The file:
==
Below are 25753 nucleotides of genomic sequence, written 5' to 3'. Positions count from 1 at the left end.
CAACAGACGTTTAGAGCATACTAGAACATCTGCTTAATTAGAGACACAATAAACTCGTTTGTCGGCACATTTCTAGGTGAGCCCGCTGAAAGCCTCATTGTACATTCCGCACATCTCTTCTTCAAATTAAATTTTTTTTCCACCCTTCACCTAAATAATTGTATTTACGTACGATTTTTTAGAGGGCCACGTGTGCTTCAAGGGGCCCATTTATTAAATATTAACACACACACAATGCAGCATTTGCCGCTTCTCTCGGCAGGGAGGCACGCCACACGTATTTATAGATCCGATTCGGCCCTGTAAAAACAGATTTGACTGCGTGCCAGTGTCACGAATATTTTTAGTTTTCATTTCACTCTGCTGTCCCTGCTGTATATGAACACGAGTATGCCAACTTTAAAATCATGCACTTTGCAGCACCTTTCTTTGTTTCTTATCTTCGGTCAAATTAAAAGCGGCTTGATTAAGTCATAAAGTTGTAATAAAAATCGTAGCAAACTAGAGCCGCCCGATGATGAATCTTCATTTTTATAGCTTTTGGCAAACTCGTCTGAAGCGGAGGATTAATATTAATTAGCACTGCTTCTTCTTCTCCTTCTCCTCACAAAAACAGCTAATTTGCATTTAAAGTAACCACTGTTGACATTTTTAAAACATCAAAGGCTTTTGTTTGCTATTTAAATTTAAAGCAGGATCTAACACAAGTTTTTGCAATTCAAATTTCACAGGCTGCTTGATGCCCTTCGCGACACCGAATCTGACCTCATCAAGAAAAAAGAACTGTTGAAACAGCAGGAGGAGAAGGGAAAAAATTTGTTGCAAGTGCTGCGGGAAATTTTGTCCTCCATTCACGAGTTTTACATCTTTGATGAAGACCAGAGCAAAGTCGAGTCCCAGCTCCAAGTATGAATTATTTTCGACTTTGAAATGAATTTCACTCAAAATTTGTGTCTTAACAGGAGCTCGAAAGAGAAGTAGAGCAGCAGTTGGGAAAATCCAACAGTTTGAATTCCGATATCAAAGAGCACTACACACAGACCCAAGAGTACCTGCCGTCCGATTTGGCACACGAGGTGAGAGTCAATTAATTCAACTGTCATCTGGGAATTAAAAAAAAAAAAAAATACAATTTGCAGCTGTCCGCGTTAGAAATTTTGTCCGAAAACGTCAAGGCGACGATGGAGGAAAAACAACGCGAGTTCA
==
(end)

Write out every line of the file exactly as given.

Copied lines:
Below are 25753 nucleotides of genomic sequence, written 5' to 3'. Positions count from 1 at the left end.
CAACAGACGTTTAGAGCATACTAGAACATCTGCTTAATTAGAGACACAATAAACTCGTTTGTCGGCACATTTCTAGGTGAGCCCGCTGAAAGCCTCATTGTACATTCCGCACATCTCTTCTTCAAATTAAATTTTTTTTCCACCCTTCACCTAAATAATTGTATTTACGTACGATTTTTTAGAGGGCCACGTGTGCTTCAAGGGGCCCATTTATTAAATATTAACACACACACAATGCAGCATTTGCCGCTTCTCTCGGCAGGGAGGCACGCCACACGTATTTATAGATCCGATTCGGCCCTGTAAAAACAGATTTGACTGCGTGCCAGTGTCACGAATATTTTTAGTTTTCATTTCACTCTGCTGTCCCTGCTGTATATGAACACGAGTATGCCAACTTTAAAATCATGCACTTTGCAGCACCTTTCTTTGTTTCTTATCTTCGGTCAAATTAAAAGCGGCTTGATTAAGTCATAAAGTTGTAATAAAAATCGTAGCAAACTAGAGCCGCCCGATGATGAATCTTCATTTTTATAGCTTTTGGCAAACTCGTCTGAAGCGGAGGATTAATATTAATTAGCACTGCTTCTTCTTCTCCTTCTCCTCACAAAAACAGCTAATTTGCATTTAAAGTAACCACTGTTGACATTTTTAAAACATCAAAGGCTTTTGTTTGCTATTTAAATTTAAAGCAGGATCTAACACAAGTTTTTGCAATTCAAATTTCACAGGCTGCTTGATGCCCTTCGCGACACCGAATCTGACCTCATCAAGAAAAAAGAACTGTTGAAACAGCAGGAGGAGAAGGGAAAAAATTTGTTGCAAGTGCTGCGGGAAATTTTGTCCTCCATTCACGAGTTTTACATCTTTGATGAAGACCAGAGCAAAGTCGAGTCCCAGCTCCAAGTATGAATTATTTTCGACTTTGAAATGAATTTCACTCAAAATTTGTGTCTTAACAGGAGCTCGAAAGAGAAGTAGAGCAGCAGTTGGGAAAATCCAACAGTTTGAATTCCGATATCAAAGAGCACTACACACAGACCCAAGAGTACCTGCCGTCCGATTTGGCACACGAGGTGAGAGTCAATTAATTCAACTGTCATCTGGGAATTAAAAAAAAAAAAAAATACAATTTGCAGCTGTCCGCGTTAGAAATTTTGTCCGAAAACGTCAAGGCGACGATGGAGGAAAAACAACGCGAGTTCA